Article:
Stuyvesant Partners with Organizations for Mental Health

The Stuyvesant Counseling Department, School Leadership Team, and School Security Team have made progress regarding the mental health infrastructure for Stuyvesant students after the transition to in-person learning.

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By James Lee

As Stuyvesant transitioned from remote to in-person learning, the Stuyvesant Counseling Department, School Leadership Team, Social Emotional Leadership Team (SEL), and Security Team partnered with three organizations to support students’ mental health: Counseling in Schools (CIS), My Robin, and Authentic Connections. The administration hopes that the implementation of these organizations will support students and reinforce the existing efforts of the guidance office.

CIS looks to support growth within the community and solidify the foundation of social and emotional development. Authentic Connections aims to send comprehensive surveys throughout the school year to understand the relationship between the student body and faculty to better the well-being of the Stuyvesant community, the first of which is intended to come out in the upcoming weeks. This past summer, freshman students participating in the Summer Rising Program run by biology teacher and Assistant Principal of Teacher Development and Data Systems Marianne Prabhu used My Robin, an online platform used to self-reflect and offer assistance to students to enhance their resiliency and find their identity.

The SEL includes Principal Seung Yu, Assistant Principal of Pupil Personnel Services Casey Pedrick, Assistant Principal of World Language, Art, and Music Francesca McAuliffe, Director of Family Engagement Dina Ingram, and Prabhu. They participate in weekly discussions to go over the SEL Reintegration Plan. Social worker Arleen Novarese and CIS therapist Sapphire Chao, who have been working closely with the guidance office to better support the administration, will also join them.

Additionally, social worker Dani Thompson has been brought to Stuyvesant to assist students and aid in filling the gap of mental health help. “I have had friends who are educators at high schools that say that there is such a lack of mental health services in schools overall,” Thompson said. “This could be a very great place to help bridge that gap.”

Many of the organizations’ services are available to the student body, each adding a different component of promoting the overall mental health of the student body. Chao will provide art therapy to students as one of her services. Art therapy will be provided in two forms: an Open Art Studio every Tuesday and Wednesday from 3:45 p.m. to 4:30 p.m. in room 1005 after school starting on October 19 and an Art-Based Relaxation Group on Mondays from 3:45 p.m. to 4:40 p.m. starting on October 25 in room 236Q.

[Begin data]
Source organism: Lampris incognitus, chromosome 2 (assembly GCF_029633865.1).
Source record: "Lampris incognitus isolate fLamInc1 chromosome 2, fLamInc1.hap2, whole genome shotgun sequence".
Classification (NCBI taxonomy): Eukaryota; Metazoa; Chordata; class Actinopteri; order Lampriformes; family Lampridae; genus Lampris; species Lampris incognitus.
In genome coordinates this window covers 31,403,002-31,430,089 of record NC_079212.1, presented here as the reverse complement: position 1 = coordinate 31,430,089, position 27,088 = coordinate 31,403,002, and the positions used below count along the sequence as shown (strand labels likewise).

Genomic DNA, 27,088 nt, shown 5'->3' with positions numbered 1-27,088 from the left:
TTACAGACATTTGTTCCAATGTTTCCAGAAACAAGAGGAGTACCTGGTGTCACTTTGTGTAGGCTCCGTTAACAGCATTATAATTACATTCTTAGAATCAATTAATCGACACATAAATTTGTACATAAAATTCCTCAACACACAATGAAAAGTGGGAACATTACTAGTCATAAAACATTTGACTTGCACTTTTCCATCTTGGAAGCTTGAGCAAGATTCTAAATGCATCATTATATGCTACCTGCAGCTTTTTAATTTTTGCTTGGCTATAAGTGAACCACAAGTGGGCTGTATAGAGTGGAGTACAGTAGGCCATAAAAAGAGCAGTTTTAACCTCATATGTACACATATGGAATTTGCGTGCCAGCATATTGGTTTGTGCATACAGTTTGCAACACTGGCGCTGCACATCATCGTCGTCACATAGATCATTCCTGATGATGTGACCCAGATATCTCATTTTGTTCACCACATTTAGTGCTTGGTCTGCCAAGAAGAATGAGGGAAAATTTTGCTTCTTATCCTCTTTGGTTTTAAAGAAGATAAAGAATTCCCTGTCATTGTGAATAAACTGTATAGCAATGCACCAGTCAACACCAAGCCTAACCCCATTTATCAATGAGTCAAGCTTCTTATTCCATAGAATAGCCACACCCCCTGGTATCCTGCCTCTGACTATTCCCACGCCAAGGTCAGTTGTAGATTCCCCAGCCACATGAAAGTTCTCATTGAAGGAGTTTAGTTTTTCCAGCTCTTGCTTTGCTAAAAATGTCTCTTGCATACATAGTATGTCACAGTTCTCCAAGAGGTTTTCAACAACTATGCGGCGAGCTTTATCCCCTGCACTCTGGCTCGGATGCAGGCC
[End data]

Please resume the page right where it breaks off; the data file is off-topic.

Chao is also dedicated to supporting students who feel stressed and need emotional support in private sessions. “Usually the therapy session is cool. It is more preventive because you don’t need to get any diagnosis to see me. You could [see me] if you feel so [stressed], need emotional support, or need to regulate your emotions. I feel like a partner with students to regulate any emotions that they have,” Chao said.

Chao is not only a CIS counselor but also a licensed New York State Creative Arts therapist. “I can engage with students in creative and playful ways to share information and experience with students,” Chao said.

The motivation behind these endeavors comes from recognizing the impact of the pandemic on mental health and believing this project will help bring support to the students. “Partnering with these organizations [will] assist us in our efforts to bolster social emotional programs for our students. We want as much support for our students as possible,” Ingram said in an e-mail interview.

As the school year has just begun, many students are slowly adjusting to the in-person rhythm again, but as the year continues, the administration finds it likely that maintaining this rhythm will be difficult. “As the academics here go on, stress builds,” Novarese said. “I anticipate the higher need for support at that time.”

Others acknowledge the need to break the stigma surrounding mental health. “Going to a counselor or therapist when you are feeling sad or overwhelmed should be as normal as going to the doctor when you have the flu. Let's end the stigma about mental health,” Pedrick said.

CIS feels that their partnership with Stuyvesant is currently making progress. Program Manager for CIS Patty Hennessy is responsible for cultivating the relationship between CIS and Stuyvesant staff, including the guidance department and Yu. “We had a really productive meeting with [Pedrick] and the whole guidance counseling team. That was amazing and I feel like that was part of the relationship building,” Hennessy said. “Everyone I have met so far has been so warm and welcoming and I feel that lends to such an effectively impactful program.”

The new staff members hope to leave the message that there are services available to support students when needed. “You are not alone. There is support here.” Novarese said. “If [students] are feeling stressed, if they want to talk, if they want a referral for additional support, or if they just want a space to vent, I am there for all of it.”